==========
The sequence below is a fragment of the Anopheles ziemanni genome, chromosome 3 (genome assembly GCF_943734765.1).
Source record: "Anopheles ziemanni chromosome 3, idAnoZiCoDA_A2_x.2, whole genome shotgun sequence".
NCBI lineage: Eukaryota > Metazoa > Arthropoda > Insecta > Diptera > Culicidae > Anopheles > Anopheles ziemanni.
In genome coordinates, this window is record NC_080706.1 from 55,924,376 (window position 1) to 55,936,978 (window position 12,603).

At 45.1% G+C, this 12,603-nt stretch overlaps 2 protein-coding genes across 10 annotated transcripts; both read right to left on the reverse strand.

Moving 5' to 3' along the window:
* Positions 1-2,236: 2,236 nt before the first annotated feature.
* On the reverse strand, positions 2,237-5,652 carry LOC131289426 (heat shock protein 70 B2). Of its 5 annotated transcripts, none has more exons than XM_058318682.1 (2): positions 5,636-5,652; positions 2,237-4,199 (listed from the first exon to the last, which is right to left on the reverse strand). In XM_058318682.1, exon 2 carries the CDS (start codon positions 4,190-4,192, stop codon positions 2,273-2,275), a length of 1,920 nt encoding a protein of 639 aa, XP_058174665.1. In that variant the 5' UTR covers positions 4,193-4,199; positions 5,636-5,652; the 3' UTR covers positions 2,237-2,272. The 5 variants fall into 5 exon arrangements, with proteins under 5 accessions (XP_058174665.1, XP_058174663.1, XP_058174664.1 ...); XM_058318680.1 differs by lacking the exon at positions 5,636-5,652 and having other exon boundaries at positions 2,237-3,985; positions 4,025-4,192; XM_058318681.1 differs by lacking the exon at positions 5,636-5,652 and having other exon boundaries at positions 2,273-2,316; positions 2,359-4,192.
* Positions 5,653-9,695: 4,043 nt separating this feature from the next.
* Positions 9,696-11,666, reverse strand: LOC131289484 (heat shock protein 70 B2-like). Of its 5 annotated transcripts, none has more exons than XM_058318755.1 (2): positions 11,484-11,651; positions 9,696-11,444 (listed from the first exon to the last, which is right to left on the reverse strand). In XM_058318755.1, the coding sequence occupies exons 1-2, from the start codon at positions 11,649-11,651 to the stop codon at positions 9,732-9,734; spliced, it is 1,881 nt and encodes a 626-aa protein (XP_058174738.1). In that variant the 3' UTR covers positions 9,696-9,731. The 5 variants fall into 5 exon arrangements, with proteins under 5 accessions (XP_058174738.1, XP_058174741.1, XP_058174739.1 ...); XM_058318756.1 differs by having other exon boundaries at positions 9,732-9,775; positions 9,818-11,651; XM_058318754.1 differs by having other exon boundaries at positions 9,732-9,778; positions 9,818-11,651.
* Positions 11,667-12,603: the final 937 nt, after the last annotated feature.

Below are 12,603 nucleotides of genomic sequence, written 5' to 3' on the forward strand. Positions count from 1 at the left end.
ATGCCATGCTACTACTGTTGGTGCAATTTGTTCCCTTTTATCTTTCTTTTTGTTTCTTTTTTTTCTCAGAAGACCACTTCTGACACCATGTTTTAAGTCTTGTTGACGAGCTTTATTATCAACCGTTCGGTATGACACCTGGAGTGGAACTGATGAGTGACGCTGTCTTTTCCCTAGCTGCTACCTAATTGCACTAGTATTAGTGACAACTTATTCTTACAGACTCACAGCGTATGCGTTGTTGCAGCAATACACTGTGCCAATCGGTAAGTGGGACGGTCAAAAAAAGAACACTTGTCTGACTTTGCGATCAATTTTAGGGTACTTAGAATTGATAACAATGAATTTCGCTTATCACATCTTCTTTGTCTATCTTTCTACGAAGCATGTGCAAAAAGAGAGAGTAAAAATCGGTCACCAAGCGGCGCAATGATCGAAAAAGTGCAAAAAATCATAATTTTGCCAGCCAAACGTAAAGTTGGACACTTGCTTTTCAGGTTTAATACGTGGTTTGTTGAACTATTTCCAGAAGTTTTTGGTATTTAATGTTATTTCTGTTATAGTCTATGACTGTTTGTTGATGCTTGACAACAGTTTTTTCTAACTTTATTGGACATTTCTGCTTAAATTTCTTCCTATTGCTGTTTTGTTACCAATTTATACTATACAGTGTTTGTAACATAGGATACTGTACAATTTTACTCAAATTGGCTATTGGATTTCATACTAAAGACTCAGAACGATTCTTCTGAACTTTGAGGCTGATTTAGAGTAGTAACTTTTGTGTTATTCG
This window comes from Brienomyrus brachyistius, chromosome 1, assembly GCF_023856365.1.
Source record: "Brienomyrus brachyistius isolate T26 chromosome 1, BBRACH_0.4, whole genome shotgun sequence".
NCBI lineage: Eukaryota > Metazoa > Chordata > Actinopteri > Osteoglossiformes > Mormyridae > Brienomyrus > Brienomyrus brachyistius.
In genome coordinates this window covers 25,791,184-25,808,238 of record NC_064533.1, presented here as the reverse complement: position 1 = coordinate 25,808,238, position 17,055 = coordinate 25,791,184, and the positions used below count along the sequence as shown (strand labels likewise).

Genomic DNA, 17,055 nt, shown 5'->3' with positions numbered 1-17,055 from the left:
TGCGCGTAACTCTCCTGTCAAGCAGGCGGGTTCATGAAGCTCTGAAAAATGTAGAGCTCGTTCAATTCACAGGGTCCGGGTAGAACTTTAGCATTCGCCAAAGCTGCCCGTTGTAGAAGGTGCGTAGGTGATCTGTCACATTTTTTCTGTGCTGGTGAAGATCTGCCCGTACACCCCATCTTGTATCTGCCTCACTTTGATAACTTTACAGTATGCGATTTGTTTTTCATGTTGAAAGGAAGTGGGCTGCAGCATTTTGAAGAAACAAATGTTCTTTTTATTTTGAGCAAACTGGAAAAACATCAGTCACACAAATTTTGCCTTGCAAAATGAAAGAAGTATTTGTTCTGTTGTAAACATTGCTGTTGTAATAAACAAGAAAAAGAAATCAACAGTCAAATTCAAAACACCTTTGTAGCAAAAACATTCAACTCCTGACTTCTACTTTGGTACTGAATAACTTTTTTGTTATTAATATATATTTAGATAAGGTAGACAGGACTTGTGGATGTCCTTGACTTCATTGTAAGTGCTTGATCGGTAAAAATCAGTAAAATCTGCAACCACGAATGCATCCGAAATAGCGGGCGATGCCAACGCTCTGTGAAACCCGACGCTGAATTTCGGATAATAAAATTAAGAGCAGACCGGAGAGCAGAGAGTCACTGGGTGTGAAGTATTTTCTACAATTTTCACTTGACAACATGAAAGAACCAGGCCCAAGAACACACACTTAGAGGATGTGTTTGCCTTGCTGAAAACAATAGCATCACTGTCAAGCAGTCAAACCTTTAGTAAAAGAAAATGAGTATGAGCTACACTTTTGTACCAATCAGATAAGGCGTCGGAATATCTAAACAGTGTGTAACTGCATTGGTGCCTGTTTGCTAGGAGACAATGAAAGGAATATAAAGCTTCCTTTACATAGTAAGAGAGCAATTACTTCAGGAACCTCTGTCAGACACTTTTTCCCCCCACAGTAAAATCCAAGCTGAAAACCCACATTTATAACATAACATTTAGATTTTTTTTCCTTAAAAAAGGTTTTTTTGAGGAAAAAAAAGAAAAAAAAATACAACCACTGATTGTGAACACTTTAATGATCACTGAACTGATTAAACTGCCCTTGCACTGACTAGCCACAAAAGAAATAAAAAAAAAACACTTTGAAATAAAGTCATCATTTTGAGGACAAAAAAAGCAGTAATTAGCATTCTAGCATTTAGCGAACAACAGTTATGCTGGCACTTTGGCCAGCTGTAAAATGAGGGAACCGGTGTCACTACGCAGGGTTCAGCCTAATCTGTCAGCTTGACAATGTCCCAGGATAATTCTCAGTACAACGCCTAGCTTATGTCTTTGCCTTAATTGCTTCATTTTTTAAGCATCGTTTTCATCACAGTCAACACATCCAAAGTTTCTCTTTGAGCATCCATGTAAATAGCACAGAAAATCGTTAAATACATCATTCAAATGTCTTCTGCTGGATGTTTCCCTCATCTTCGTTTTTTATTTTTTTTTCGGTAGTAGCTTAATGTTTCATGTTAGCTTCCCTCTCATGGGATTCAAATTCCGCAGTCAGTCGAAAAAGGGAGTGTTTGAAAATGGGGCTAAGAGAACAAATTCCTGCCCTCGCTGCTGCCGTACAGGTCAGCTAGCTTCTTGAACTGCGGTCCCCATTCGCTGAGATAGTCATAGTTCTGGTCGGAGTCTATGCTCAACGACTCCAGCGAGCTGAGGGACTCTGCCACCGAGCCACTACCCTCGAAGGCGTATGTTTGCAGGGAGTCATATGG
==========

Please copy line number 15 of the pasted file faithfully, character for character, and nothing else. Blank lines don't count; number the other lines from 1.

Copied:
Source record: "Brienomyrus brachyistius isolate T26 chromosome 1, BBRACH_0.4, whole genome shotgun sequence".